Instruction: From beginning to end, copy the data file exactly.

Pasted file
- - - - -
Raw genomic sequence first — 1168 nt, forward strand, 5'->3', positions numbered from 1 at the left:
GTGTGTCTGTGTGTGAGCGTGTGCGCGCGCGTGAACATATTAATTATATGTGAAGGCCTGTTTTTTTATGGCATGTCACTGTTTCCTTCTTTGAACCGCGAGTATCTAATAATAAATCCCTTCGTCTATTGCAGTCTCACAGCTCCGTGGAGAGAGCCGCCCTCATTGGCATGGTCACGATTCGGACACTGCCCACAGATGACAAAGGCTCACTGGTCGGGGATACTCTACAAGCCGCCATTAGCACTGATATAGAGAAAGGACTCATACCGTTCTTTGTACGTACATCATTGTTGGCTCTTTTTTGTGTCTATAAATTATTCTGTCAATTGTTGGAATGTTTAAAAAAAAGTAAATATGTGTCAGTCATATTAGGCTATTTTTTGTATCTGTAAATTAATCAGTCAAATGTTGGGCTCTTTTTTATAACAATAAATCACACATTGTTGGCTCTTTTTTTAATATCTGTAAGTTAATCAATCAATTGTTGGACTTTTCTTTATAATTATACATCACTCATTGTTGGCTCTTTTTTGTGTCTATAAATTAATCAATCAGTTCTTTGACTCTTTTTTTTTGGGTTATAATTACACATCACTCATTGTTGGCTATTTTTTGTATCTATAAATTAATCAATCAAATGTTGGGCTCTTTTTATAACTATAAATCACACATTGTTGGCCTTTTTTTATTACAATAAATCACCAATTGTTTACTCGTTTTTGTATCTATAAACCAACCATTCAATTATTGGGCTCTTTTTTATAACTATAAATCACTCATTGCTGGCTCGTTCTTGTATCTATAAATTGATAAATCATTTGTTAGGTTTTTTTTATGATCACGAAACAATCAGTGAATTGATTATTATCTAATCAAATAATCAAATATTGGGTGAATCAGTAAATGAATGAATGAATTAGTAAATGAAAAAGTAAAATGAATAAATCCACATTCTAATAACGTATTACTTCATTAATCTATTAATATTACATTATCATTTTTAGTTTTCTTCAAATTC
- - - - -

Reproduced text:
Raw genomic sequence first — 1168 nt, forward strand, 5'->3', positions numbered from 1 at the left:
GTGTGTCTGTGTGTGAGCGTGTGCGCGCGCGTGAACATATTAATTATATGTGAAGGCCTGTTTTTTTATGGCATGTCACTGTTTCCTTCTTTGAACCGCGAGTATCTAATAATAAATCCCTTCGTCTATTGCAGTCTCACAGCTCCGTGGAGAGAGCCGCCCTCATTGGCATGGTCACGATTCGGACACTGCCCACAGATGACAAAGGCTCACTGGTCGGGGATACTCTACAAGCCGCCATTAGCACTGATATAGAGAAAGGACTCATACCGTTCTTTGTACGTACATCATTGTTGGCTCTTTTTTGTGTCTATAAATTATTCTGTCAATTGTTGGAATGTTTAAAAAAAAGTAAATATGTGTCAGTCATATTAGGCTATTTTTTGTATCTGTAAATTAATCAGTCAAATGTTGGGCTCTTTTTTATAACAATAAATCACACATTGTTGGCTCTTTTTTTAATATCTGTAAGTTAATCAATCAATTGTTGGACTTTTCTTTATAATTATACATCACTCATTGTTGGCTCTTTTTTGTGTCTATAAATTAATCAATCAGTTCTTTGACTCTTTTTTTTTGGGTTATAATTACACATCACTCATTGTTGGCTATTTTTTGTATCTATAAATTAATCAATCAAATGTTGGGCTCTTTTTATAACTATAAATCACACATTGTTGGCCTTTTTTTATTACAATAAATCACCAATTGTTTACTCGTTTTTGTATCTATAAACCAACCATTCAATTATTGGGCTCTTTTTTATAACTATAAATCACTCATTGCTGGCTCGTTCTTGTATCTATAAATTGATAAATCATTTGTTAGGTTTTTTTTATGATCACGAAACAATCAGTGAATTGATTATTATCTAATCAAATAATCAAATATTGGGTGAATCAGTAAATGAATGAATGAATTAGTAAATGAAAAAGTAAAATGAATAAATCCACATTCTAATAACGTATTACTTCATTAATCTATTAATATTACATTATCATTTTTAGTTTTCTTCAAATTC